Made In Space Interferometer

Rendering of the Made In Space proposed Optimast-SCI, a space assembled interferometer. Using in-orbit assembly, the system will deploy booms up to 50 m long that will allow high angular resolution observations to be made. Credit: Made In Space.

In-space manufacturing promises to be a key driver for developing space resource technologies. Building and assembling large structures in space allows the use of efficient designs that don’t require robust structures for the one time g-force requirements of launch. Made In Space has recently proposed a long-baseline interferometer that uses in-space manufacturing techniques for assembling opposing booms up to 50 m (164 ft) in length from a 24U small-sat chassis.

Interferometry is the technique of combining multiple electromagnetic waves together. For astronomy, interferometry is often used to combine visible light beams from multiple telescopes (like at the the ESO VLT) or radio waves from large arrays (very-long-baseline interferometry used at the VLA or ALMA). Interferometry is used in astronomy to achieve high resolution observations using relatively small telescopes rather than a single monolithic telescope.

Space telescopes bypass the atmospheric limitations of ground based telescopes, while also enabling long integration times. Space based interferometry is a revolutionary technology for astronomy because it changes the paradigm of using a single large billion dollar telescope (like Hubble or JWST). Instead, multiple smaller million dollar telescopes can have their signals combined to create a gigantic synthetic aperture with much higher resolution than the single telescopes. Made In Space’s proposed interferometer is an early step in developing an affordable space interferometer with current technology.

The Made In Space designed system is called the Optimast-SCI (Structurally Connected Interferometer). It is developed as part of the Archinaut platform that enables autonomous manufacturing and assembly of spacecraft systems in orbit. Archinaut was originally developed as a NASA Tipping Point Technology in 2015, with in-orbit boom assembly being an initial use case.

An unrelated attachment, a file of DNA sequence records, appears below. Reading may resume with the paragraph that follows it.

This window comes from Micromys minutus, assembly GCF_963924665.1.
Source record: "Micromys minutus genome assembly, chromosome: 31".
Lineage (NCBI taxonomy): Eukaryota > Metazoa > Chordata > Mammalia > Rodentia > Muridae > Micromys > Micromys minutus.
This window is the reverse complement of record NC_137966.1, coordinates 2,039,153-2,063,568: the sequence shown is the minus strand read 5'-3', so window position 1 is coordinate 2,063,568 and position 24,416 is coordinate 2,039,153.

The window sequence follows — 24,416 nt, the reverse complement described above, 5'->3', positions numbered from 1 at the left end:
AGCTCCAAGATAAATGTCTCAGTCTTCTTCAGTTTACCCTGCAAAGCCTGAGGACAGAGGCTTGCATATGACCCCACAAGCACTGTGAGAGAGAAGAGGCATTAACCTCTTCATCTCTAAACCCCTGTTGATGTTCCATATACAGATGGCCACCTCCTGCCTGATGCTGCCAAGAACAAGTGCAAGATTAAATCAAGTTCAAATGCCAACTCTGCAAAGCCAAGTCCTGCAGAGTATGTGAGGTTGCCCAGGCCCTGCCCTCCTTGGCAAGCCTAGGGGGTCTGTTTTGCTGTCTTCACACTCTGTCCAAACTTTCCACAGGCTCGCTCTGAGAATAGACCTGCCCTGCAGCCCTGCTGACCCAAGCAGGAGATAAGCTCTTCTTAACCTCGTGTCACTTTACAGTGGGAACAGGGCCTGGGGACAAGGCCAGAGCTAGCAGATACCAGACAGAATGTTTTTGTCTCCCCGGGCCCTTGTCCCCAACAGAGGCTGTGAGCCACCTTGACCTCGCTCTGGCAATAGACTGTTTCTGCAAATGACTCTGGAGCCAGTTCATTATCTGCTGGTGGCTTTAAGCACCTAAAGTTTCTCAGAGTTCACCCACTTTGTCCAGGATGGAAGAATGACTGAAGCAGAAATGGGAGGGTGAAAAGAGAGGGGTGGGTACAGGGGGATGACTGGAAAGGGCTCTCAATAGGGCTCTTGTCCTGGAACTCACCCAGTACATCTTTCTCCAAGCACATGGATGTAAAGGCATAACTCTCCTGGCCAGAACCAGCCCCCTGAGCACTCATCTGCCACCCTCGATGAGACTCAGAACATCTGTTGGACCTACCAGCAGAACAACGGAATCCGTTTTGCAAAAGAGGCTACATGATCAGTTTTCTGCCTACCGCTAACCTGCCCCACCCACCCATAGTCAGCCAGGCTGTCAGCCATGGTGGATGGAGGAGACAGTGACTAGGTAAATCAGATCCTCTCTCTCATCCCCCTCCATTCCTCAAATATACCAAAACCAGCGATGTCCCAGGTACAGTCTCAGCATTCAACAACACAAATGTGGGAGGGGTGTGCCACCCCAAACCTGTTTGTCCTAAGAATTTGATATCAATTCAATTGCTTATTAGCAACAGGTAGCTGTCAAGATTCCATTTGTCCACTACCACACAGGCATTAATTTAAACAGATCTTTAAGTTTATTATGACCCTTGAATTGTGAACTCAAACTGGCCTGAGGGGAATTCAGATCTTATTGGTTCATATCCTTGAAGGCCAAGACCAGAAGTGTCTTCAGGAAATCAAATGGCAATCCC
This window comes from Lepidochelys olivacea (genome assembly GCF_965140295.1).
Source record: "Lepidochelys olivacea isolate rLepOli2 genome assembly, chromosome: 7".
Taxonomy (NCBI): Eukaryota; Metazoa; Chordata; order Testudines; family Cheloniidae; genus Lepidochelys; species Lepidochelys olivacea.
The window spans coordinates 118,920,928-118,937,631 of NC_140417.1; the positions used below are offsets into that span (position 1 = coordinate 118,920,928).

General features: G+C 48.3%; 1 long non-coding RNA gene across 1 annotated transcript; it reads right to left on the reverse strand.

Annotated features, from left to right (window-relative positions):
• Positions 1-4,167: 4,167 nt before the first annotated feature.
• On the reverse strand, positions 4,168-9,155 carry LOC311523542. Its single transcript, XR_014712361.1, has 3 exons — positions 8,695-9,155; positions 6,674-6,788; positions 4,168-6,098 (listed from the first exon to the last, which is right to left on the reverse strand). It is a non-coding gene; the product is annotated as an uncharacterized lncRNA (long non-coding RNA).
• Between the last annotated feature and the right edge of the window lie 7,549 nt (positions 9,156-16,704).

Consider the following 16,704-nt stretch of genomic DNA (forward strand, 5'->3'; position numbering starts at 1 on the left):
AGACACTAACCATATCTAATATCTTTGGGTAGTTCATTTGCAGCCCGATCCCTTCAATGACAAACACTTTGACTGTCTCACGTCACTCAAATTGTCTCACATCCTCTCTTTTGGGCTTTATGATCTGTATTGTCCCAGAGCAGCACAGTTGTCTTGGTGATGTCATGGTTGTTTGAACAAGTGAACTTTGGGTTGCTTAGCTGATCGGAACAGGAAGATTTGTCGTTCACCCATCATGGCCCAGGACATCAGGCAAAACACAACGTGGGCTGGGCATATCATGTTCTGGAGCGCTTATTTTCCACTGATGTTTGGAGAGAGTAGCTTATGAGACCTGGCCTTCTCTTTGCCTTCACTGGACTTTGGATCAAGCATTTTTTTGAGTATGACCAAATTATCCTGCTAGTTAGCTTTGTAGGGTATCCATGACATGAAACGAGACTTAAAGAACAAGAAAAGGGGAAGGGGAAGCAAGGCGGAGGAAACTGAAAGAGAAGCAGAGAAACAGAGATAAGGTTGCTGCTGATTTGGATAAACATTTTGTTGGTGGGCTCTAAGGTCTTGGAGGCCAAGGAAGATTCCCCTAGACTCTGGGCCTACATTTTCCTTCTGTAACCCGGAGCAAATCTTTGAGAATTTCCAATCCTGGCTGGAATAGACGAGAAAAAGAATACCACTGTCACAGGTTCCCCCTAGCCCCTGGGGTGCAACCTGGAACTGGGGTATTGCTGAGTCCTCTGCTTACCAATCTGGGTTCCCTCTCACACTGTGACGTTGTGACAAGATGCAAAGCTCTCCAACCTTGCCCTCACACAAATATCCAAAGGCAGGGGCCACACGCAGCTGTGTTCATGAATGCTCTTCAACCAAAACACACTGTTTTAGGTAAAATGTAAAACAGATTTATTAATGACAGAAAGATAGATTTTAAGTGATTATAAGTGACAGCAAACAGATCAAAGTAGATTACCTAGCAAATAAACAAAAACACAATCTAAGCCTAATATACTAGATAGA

Artists graphic showing the Made In Space Archinaut building a satellite boom while in-orbit. Credit: Made In Space.

The central component of Archinaut is the internal 3D printer called the Extended Structure Additive Manufacturing Machine (ESAMM). Made In Space successfully tested the ESAMM design within a thermal vacuum chamber at NASA Ames Research Campus in 2017. Multiple truss structures up to a meter in length were manufactured within the vacuum chamber. This test represents the first time an object has been 3D printed within space-like conditions.

Diagram of the Made In Space proposed Optimast-SCI, a boom based interferometer. The Main Bus contains a 3D printer that assembles the boom truss to the desired length, likely ranging between 10 and 50 m. The Outboard Mirror Units will reflect light beams through the booms toward the Main Bus where they will be superimposed and measured. Credit: Made In Space.

The ESAMM would be used within the central Optimast-SCI satellite to assemble the boom structures. The design allows for booms between 10 and 50 m (32 and 152 ft) long. One side of each boom supports a mirror assembly that contains a fine position adjustment mechanism. These assemblies collect signals and redirect them through the center of boom towards the central satellite body. Each light path is proposed at being about 2.54 cm² (1 in²) wide.

In addition to housing the boom building ESAMM, the central satellite also houses the internal optics bench. The optics hardware ensures the electromagnetic waves from each boom are superimposed (line up and combine peak to peak, trough to trough), which requires nanometer precision. The CCD or similar recording instrument will receive the beam thereafter, recording the observation for transmission back to Earth.

A novel ability of the Optimast-SCI is that the two booms can be adjusted on-the-fly, allowing the interferometer baseline to change without complicated mechanisms. This is handled by offsetting each boom from each other, and having each boom mounted on roller gantries that allow extension and retraction movements. This is a unique ability that should allow the system to observe a wide range of targets.

Large telescope assemblies are a prime use case of in-space manufacturing because large structures can be built without having to develop complicated support and deployment structures. Additionally, the manufacturing techniques are scalable, autonomous, and self contained. The possibilities of structures that could be assembled and manufactured in space is near limitless. Supplying the material feed-stocks to these manufacturing systems will be a strong driver for developing cheaper launch options and asteroid based resource processing techniques.